(2007). TEACH : Teaching Emotive and Controversial History 3-19. The Histrorical Association. ISSN RW100. En ligne : <http://www.dfes.gov.uk/ ... a/uploadfiles/RW100.pdf>.
Added by: Catherine Reverdy (19 Apr 2007 13:18:03 Europe/Paris) Last edited by: Catherine Reverdy (27 Mar 2015 11:54:56 Europe/Paris)
|Resource type: Government Report/Documentation
ID no. (ISBN etc.): RW100
BibTeX citation key: anon2007.2882
Keywords: Grande Bretagne, histoire, question vive
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|URLs http://www.dfes.go ... oadfiles/RW100.pdf|
"This study looked at opportunities, constraints and examples of good practice in the teaching of emotive and controversial history across the age range 3-19. The study defines emotive and controversial history as where there is actual or perceived unfairness to people by another group in the past. The study was undertaken by The Historical Association with funding from the DfES.
The report found that there were many opportunities available to schools to consider emotive and controversial issues in history and that there tended to be more opportunities below the age of 14 than for older pupils.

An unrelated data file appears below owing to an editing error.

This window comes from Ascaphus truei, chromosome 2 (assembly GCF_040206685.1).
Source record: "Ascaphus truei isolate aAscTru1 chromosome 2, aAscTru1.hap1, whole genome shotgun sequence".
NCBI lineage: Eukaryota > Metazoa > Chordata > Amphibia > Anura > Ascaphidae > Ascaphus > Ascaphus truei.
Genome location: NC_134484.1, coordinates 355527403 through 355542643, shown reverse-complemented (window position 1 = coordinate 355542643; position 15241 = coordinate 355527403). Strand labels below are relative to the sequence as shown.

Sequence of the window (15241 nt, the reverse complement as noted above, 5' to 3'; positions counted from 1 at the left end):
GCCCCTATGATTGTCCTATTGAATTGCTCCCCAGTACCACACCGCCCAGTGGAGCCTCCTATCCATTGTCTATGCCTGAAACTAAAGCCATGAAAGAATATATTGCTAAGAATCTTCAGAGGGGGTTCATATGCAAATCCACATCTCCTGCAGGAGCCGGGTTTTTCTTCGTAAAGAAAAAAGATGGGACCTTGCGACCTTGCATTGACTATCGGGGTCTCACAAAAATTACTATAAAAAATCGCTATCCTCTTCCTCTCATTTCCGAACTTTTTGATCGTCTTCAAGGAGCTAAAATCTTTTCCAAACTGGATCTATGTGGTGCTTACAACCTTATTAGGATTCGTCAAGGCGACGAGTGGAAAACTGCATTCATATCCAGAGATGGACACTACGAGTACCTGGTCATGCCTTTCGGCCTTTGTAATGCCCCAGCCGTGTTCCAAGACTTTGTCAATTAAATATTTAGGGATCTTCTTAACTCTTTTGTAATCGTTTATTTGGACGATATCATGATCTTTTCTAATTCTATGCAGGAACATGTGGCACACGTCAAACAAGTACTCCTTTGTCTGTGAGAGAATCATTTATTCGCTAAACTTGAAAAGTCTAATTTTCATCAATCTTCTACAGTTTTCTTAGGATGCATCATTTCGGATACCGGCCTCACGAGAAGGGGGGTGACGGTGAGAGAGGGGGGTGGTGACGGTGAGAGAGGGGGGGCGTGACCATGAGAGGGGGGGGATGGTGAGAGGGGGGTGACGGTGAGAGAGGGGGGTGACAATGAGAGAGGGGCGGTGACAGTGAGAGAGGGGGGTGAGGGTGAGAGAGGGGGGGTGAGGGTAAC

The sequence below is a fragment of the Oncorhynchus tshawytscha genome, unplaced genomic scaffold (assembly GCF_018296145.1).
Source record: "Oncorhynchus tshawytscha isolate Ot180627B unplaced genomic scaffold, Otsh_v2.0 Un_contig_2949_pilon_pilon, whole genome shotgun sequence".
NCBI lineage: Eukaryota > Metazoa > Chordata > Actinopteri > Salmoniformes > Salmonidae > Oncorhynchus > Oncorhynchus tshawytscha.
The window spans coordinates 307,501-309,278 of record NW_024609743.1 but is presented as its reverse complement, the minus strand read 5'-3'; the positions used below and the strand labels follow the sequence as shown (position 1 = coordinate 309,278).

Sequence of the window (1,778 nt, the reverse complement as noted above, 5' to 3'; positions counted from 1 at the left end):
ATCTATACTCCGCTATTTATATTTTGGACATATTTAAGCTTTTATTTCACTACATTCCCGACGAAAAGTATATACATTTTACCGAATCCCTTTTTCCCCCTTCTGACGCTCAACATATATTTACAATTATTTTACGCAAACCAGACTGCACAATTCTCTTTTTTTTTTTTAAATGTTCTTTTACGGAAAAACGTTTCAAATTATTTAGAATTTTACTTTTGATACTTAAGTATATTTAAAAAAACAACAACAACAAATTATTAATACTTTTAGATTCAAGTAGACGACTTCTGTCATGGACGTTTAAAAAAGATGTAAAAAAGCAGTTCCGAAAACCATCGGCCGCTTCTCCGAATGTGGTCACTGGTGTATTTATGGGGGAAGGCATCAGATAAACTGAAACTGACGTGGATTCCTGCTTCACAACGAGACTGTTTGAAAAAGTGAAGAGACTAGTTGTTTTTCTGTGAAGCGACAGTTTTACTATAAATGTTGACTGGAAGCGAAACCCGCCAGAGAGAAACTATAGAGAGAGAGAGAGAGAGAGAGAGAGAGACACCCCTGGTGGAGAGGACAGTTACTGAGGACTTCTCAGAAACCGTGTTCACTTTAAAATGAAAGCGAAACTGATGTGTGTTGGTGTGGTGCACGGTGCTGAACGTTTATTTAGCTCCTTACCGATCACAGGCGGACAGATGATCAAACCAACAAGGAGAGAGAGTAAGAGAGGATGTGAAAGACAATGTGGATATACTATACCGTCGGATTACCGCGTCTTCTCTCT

Good practice in the teaching of emotive and controversial history resulted when:
- There was clarity of purpose and a rationale for the school that emphasised identity, values and diversity.
- A high premium was placed on planning, ensuring the work had the right blend of content and hard thinking appropriate to age and ability.
- Planning and delivery built in sufficient time and opportunities to reflect and to cover the different perspectives and beliefs involved.
- Learners were exposed to a rich variety of appropriate and stimulating resources, such as music, film and pictures.
A number of barriers and constraints were identified:
- Teachers have been encouraged to play it safe in the classroom, with few incentives offered for them to take risks in teaching controversial topics.
- The tendency of teachers to avoid teaching controversial and emotive history for a variety of reasons which included feeling that certain issues are inappropriate for certain age-groups.
- A lack of teacher subject knowledge, particularly in the primary sector.
The report made a number of recommendations. These included:
- ensuring the teaching of emotional and controversial history is a whole school issue;
- encouraging rather than penalising teachers for the promotion of debate and risk-taking in the classroom;
- schools giving support to teachers when facing challenges from parents and communities." (from School Research News, March 2007, DfES)